The 21st century demands change in energy generation and consumption across the globe. Since the industrial revolution, society has depended on fossil fuels for power, and the resultant emission of greenhouse gases and other pollutants has caused tremendous environmental degradation, rapid changes in climate patterns and loss of biodiversity. According to the Department of Business, Energy, and Industrial Strategy (BEIS), in 2016, the energy supply sector was responsible for 25% of the entire greenhouse gas emission in the United Kingdom, and as such the energy industry is at the forefront of criticism for its environmental practices. Energy has therefore been the first industry to undergo major systematic change as economies work towards a greener and more sustainable future.
Whilst the use of coal has been in decline for decades in developed economies (due to innovation such as centralised heating and the obsolescence of the steam engine), many nations have been actively phasing out coal and moving towards cleaner energy in the recent times. The United Kingdom is a prime example, where the share of coal in energy generation has fallen by over 10%, and the government has planned to phase it out completely by 2024. Similarly, Germany, which as of 2019 still uses 32% coal in its energy mix has planned to end coal-fired energy production by 2038.
Even the world’s two largest economies, the United States and China, have been observing a significant drop in the usage of coal. As per a report by Rhodium Group, an independent energy-research organization, the coal consumption in the United States dropped by a record 18% in 2019 driving a reduction of 2.1% in the overall GHG emission by the country.
As coal is phased out, alternative energy sources that are both cost-effective and clean must be implemented to pick up the slack. In the short run, natural gas is a strong contender due to its superior green credentials to coal, and gas plants’ flexible power output. Gas power releases approximately half as much CO2 per kWh as coal and a typical gas-powered plant is 42% efficient, compared to coal plant which is generally 33% efficient, meaning gas power plants are less wasteful. The UK is highly dependent on gas-fired power plants which are responsible for 41.94% of electricity generation, followed by renewables and nuclear energy which contribute 29.4% and 18.4% to its energy grid respectively.
The United Kingdom’s mix of renewable energy sources includes solar, wind, marine, hydroelectricity, and biomass. Biomass is a particularly strong contender to help cut out the UK’s remaining dependency on coal as it can be used in coal-fired power plants with minimal changes to infrastructure. For example, Drax power plant in the UK tested co-firing biomass mixed with coal for the first time in 2004 with a view to cut down CO2 emissions. Only after 15 years later, biomass has eclipsed coal as the primary energy source at Drax. Today the power plant’s capacity for biomass is 2.66 GW, which is more than double the plant’s capacity for coal.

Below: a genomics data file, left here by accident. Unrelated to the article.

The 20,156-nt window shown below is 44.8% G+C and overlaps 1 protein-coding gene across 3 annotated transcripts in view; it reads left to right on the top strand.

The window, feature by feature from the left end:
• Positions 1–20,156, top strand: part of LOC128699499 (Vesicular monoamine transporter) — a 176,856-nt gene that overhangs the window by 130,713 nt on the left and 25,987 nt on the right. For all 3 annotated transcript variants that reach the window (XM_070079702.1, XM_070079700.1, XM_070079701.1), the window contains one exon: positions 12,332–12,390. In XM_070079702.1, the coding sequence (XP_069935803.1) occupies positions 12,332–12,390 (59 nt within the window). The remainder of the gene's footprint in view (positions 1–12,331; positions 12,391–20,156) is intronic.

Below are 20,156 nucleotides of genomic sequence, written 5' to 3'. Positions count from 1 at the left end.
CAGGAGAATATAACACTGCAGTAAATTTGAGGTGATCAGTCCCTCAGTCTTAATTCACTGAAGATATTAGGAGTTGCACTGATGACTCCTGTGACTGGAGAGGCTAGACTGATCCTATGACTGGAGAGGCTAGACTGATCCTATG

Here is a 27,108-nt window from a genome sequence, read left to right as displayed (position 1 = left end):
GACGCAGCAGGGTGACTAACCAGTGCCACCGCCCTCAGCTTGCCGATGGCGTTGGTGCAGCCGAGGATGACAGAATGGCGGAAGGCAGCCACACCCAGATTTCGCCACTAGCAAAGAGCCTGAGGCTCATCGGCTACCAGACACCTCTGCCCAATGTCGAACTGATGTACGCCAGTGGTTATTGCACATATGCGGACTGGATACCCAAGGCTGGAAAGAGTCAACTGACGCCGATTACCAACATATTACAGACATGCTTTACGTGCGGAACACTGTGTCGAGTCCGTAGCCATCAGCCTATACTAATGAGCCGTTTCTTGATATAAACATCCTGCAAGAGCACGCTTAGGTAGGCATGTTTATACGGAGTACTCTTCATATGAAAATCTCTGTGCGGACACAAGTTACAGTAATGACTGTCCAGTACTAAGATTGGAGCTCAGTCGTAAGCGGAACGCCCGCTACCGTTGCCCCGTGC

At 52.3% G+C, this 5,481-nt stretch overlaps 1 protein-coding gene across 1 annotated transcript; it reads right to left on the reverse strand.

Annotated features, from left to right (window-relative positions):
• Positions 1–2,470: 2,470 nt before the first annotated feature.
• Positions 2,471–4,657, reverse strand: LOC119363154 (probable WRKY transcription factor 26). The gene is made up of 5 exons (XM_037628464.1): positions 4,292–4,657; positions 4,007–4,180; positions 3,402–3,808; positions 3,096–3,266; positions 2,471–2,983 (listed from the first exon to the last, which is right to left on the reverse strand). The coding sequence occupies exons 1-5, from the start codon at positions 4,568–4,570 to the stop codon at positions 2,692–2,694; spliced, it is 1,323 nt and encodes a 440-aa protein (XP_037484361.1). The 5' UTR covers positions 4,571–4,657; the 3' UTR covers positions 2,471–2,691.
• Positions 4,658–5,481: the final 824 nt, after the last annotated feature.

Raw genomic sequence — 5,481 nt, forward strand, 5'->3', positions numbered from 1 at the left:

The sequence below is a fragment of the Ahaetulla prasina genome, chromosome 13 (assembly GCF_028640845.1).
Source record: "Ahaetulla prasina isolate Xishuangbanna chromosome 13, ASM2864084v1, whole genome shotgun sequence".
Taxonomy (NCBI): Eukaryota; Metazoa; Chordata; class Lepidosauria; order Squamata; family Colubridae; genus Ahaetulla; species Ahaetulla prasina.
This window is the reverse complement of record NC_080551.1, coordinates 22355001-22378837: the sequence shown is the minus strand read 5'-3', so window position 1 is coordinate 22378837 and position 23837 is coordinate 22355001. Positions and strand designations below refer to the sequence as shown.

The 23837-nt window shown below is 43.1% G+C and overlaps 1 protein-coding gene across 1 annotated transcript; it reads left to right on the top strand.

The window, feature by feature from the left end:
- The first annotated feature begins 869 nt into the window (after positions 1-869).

The UK is visibly coming to grips with new methods of electricity generation, but the government’s continued investment in centralised energy plants is still being criticised.
A centralised energy system utilises large power plants for the generation and storage of energy, which is distributed via the national grid. By contrast, a decentralised system uses numerous smaller plants to generate electricity and power tends to be distributed directly to demand sites, or can be sent to the grid. This decentralised distribution is more cost-effective and eco-friendly than centralised power systems, which currently dominate the energy industry.
Decentralised generation (DG) can help us move towards sustainable power generation as it reduces issues associated with centralised generation (CG) such as excess electricity production, land usage, air pollutant emissions, and water usage & discharge. DG technologies can generate energy for both the residential and industrial sectors making use of renewable energy sources such as biofuels, solar, and wind. Decentralised generation can be particularly powerful in rural areas where combined heat and power (CHP) mechanisms can be run using regional natural resources such as wind and agricultural waste.
However, decentralised generation can also lead to certain negative environmental impacts. For example, DG plants that require combustion may be less thermodynamically efficient than the larger-scale centralised plants. Furthermore, CHP requires a large quantities of water for of steam generation and cooling, and although it raises overall efficiency, the electrical efficiency of CHP systems decreases, thus the purpose of a decentralised plant must be clear before construction and use, or you risk wasting energy.
Over the last few decades coal has been gradually phased out, and efforts to eliminate it from the energy sector continue. In the short term, an increase in the use of natural gas is likely, however the use of renewables such as solar, wind and biomass may eventually enable a completely green exit from coal. Decentralised power generation systems can also help us move away from coal, as they can utilise local natural resources for the generation of both heat and power. Although uptake is slow at present, the inherently less wasteful nature of decentralised generation may make a powerful addition to the power sector in the future.